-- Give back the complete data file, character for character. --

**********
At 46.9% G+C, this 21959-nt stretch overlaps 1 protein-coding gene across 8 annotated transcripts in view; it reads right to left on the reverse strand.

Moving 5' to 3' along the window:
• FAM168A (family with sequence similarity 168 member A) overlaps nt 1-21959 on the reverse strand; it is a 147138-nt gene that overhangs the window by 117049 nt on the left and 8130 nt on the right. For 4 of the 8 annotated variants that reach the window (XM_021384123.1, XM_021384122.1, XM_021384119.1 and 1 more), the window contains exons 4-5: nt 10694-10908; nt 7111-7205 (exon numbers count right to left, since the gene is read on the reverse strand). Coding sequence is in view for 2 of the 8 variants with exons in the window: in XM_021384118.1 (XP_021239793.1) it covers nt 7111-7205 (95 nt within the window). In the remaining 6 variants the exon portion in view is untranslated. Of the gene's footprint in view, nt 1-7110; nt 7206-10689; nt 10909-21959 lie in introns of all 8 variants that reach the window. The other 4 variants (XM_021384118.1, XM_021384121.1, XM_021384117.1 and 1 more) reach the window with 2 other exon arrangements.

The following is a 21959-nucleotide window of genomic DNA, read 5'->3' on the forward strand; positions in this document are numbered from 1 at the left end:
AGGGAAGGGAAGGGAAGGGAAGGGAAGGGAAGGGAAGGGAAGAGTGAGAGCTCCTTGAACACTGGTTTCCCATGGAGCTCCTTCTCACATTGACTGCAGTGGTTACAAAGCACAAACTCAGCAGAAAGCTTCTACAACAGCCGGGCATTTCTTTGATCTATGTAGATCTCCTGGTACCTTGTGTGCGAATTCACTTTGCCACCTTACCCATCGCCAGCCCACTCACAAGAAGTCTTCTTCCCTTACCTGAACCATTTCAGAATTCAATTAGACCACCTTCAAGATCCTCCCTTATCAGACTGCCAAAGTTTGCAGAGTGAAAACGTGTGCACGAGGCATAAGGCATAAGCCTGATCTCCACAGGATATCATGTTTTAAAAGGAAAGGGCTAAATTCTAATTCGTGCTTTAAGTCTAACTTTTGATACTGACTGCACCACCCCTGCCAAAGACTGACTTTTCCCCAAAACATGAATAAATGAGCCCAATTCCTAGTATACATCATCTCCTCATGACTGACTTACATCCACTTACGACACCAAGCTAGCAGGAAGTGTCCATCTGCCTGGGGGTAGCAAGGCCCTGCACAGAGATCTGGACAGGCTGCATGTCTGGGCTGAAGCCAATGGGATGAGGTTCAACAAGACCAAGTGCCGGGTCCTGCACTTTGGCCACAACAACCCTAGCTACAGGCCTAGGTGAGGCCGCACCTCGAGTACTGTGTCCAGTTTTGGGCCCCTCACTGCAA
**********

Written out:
At 46.9% G+C, this 21959-nt stretch overlaps 1 protein-coding gene across 8 annotated transcripts in view; it reads right to left on the reverse strand.

Moving 5' to 3' along the window:
• FAM168A (family with sequence similarity 168 member A) overlaps nt 1-21959 on the reverse strand; it is a 147138-nt gene that overhangs the window by 117049 nt on the left and 8130 nt on the right. For 4 of the 8 annotated variants that reach the window (XM_021384123.1, XM_021384122.1, XM_021384119.1 and 1 more), the window contains exons 4-5: nt 10694-10908; nt 7111-7205 (exon numbers count right to left, since the gene is read on the reverse strand). Coding sequence is in view for 2 of the 8 variants with exons in the window: in XM_021384118.1 (XP_021239793.1) it covers nt 7111-7205 (95 nt within the window). In the remaining 6 variants the exon portion in view is untranslated. Of the gene's footprint in view, nt 1-7110; nt 7206-10689; nt 10909-21959 lie in introns of all 8 variants that reach the window. The other 4 variants (XM_021384118.1, XM_021384121.1, XM_021384117.1 and 1 more) reach the window with 2 other exon arrangements.

The following is a 21959-nucleotide window of genomic DNA, read 5'->3' on the forward strand; positions in this document are numbered from 1 at the left end:
AGGGAAGGGAAGGGAAGGGAAGGGAAGGGAAGGGAAGGGAAGAGTGAGAGCTCCTTGAACACTGGTTTCCCATGGAGCTCCTTCTCACATTGACTGCAGTGGTTACAAAGCACAAACTCAGCAGAAAGCTTCTACAACAGCCGGGCATTTCTTTGATCTATGTAGATCTCCTGGTACCTTGTGTGCGAATTCACTTTGCCACCTTACCCATCGCCAGCCCACTCACAAGAAGTCTTCTTCCCTTACCTGAACCATTTCAGAATTCAATTAGACCACCTTCAAGATCCTCCCTTATCAGACTGCCAAAGTTTGCAGAGTGAAAACGTGTGCACGAGGCATAAGGCATAAGCCTGATCTCCACAGGATATCATGTTTTAAAAGGAAAGGGCTAAATTCTAATTCGTGCTTTAAGTCTAACTTTTGATACTGACTGCACCACCCCTGCCAAAGACTGACTTTTCCCCAAAACATGAATAAATGAGCCCAATTCCTAGTATACATCATCTCCTCATGACTGACTTACATCCACTTACGACACCAAGCTAGCAGGAAGTGTCCATCTGCCTGGGGGTAGCAAGGCCCTGCACAGAGATCTGGACAGGCTGCATGTCTGGGCTGAAGCCAATGGGATGAGGTTCAACAAGACCAAGTGCCGGGTCCTGCACTTTGGCCACAACAACCCTAGCTACAGGCCTAGGTGAGGCCGCACCTCGAGTACTGTGTCCAGTTTTGGGCCCCTCACTGCAA